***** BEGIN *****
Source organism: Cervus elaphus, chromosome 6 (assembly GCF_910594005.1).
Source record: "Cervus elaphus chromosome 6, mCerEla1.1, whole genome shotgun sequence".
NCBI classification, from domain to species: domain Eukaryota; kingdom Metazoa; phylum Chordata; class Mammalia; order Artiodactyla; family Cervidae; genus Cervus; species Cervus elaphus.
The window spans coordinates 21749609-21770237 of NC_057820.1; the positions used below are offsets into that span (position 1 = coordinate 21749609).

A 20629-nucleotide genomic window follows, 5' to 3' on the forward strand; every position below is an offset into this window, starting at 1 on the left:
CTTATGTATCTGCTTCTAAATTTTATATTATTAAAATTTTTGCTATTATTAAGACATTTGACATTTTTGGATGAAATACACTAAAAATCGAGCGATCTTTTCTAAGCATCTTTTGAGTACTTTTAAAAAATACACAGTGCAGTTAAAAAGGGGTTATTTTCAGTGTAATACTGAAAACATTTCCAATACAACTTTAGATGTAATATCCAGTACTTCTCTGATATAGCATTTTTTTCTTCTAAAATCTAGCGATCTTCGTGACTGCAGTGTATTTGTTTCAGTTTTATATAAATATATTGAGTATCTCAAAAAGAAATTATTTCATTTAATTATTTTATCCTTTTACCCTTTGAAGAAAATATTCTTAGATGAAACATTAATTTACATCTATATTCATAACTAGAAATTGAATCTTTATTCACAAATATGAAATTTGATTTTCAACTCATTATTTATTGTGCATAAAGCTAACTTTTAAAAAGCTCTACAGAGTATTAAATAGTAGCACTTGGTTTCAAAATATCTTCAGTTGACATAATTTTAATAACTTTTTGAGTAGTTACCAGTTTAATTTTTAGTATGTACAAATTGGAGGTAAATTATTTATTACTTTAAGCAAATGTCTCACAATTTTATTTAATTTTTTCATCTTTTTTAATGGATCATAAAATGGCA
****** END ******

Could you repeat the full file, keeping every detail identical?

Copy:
Source organism: Cervus elaphus, chromosome 6 (assembly GCF_910594005.1).
Source record: "Cervus elaphus chromosome 6, mCerEla1.1, whole genome shotgun sequence".
NCBI classification, from domain to species: domain Eukaryota; kingdom Metazoa; phylum Chordata; class Mammalia; order Artiodactyla; family Cervidae; genus Cervus; species Cervus elaphus.
The window spans coordinates 21749609-21770237 of NC_057820.1; the positions used below are offsets into that span (position 1 = coordinate 21749609).

A 20629-nucleotide genomic window follows, 5' to 3' on the forward strand; every position below is an offset into this window, starting at 1 on the left:
CTTATGTATCTGCTTCTAAATTTTATATTATTAAAATTTTTGCTATTATTAAGACATTTGACATTTTTGGATGAAATACACTAAAAATCGAGCGATCTTTTCTAAGCATCTTTTGAGTACTTTTAAAAAATACACAGTGCAGTTAAAAAGGGGTTATTTTCAGTGTAATACTGAAAACATTTCCAATACAACTTTAGATGTAATATCCAGTACTTCTCTGATATAGCATTTTTTTCTTCTAAAATCTAGCGATCTTCGTGACTGCAGTGTATTTGTTTCAGTTTTATATAAATATATTGAGTATCTCAAAAAGAAATTATTTCATTTAATTATTTTATCCTTTTACCCTTTGAAGAAAATATTCTTAGATGAAACATTAATTTACATCTATATTCATAACTAGAAATTGAATCTTTATTCACAAATATGAAATTTGATTTTCAACTCATTATTTATTGTGCATAAAGCTAACTTTTAAAAAGCTCTACAGAGTATTAAATAGTAGCACTTGGTTTCAAAATATCTTCAGTTGACATAATTTTAATAACTTTTTGAGTAGTTACCAGTTTAATTTTTAGTATGTACAAATTGGAGGTAAATTATTTATTACTTTAAGCAAATGTCTCACAATTTTATTTAATTTTTTCATCTTTTTTAATGGATCATAAAATGGCA